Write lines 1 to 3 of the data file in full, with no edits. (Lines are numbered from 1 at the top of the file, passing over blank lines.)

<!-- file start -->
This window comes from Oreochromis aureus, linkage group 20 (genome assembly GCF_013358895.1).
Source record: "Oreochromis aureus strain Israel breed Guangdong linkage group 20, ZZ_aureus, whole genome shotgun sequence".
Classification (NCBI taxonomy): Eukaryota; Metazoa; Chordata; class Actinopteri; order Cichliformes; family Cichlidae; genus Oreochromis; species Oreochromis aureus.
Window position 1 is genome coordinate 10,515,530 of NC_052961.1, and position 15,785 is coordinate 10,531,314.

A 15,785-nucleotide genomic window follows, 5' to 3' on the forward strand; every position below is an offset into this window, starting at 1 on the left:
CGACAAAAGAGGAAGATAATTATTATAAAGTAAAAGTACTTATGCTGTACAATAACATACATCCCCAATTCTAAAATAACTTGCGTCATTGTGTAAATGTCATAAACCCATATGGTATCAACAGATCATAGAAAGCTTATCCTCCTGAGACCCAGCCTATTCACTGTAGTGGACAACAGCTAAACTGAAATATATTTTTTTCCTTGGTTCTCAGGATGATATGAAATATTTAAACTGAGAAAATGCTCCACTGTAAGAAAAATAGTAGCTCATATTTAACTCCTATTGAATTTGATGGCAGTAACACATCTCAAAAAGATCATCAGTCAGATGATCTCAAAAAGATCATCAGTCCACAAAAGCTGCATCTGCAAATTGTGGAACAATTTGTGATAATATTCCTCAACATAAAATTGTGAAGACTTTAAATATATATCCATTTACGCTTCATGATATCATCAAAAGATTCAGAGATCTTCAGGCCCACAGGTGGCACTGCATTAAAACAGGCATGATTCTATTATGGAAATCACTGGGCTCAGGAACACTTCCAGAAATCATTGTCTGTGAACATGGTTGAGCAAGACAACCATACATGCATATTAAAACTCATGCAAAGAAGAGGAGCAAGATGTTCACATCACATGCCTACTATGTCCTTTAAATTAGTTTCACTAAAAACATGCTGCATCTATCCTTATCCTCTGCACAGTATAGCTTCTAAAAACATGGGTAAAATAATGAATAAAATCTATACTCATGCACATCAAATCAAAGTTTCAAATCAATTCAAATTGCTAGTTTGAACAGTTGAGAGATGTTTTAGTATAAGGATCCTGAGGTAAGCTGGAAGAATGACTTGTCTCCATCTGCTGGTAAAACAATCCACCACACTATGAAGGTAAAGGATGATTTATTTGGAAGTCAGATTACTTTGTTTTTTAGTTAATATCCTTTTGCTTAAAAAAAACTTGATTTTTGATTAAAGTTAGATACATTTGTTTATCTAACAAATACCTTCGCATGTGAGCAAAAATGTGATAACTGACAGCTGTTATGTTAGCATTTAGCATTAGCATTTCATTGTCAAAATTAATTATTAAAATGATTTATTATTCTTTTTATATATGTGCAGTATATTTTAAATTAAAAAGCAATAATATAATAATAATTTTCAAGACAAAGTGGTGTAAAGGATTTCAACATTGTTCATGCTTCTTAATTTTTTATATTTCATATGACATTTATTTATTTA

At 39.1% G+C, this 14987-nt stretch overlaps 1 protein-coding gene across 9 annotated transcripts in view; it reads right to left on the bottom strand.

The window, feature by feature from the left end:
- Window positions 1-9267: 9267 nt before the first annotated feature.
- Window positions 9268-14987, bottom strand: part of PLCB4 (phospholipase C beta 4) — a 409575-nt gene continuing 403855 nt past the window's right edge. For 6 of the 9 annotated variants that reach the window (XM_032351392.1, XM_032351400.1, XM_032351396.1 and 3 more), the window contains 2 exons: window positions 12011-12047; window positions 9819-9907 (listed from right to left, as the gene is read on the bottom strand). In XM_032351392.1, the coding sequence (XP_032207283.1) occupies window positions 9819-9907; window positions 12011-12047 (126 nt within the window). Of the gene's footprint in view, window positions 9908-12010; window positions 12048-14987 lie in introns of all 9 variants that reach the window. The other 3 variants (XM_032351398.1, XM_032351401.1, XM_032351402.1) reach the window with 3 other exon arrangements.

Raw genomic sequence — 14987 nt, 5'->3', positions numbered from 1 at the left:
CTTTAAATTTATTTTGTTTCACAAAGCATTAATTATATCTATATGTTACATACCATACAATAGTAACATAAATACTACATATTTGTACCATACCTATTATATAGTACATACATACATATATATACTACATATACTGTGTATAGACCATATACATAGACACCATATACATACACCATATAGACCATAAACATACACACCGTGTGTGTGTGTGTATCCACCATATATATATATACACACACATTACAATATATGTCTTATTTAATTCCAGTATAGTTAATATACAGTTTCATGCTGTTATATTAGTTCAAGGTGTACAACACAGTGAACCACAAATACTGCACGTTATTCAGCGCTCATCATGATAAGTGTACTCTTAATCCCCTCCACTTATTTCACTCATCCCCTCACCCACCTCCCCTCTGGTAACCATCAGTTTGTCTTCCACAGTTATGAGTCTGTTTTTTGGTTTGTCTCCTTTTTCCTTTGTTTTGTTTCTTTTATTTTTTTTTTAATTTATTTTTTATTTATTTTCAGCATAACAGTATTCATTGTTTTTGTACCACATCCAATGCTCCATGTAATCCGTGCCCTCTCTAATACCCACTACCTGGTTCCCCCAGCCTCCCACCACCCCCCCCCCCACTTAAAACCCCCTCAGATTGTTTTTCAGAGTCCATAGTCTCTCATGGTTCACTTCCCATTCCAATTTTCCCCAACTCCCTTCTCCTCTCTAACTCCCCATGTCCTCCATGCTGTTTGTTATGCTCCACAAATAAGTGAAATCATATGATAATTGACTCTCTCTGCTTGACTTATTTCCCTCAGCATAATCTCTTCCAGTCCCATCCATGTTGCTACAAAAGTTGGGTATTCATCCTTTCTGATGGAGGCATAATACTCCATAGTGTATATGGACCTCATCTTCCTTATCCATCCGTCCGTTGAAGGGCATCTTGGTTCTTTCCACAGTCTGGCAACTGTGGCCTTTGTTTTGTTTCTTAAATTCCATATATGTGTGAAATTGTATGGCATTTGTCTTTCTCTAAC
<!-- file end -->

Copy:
This window comes from Oreochromis aureus, linkage group 20 (genome assembly GCF_013358895.1).
Source record: "Oreochromis aureus strain Israel breed Guangdong linkage group 20, ZZ_aureus, whole genome shotgun sequence".
Classification (NCBI taxonomy): Eukaryota; Metazoa; Chordata; class Actinopteri; order Cichliformes; family Cichlidae; genus Oreochromis; species Oreochromis aureus.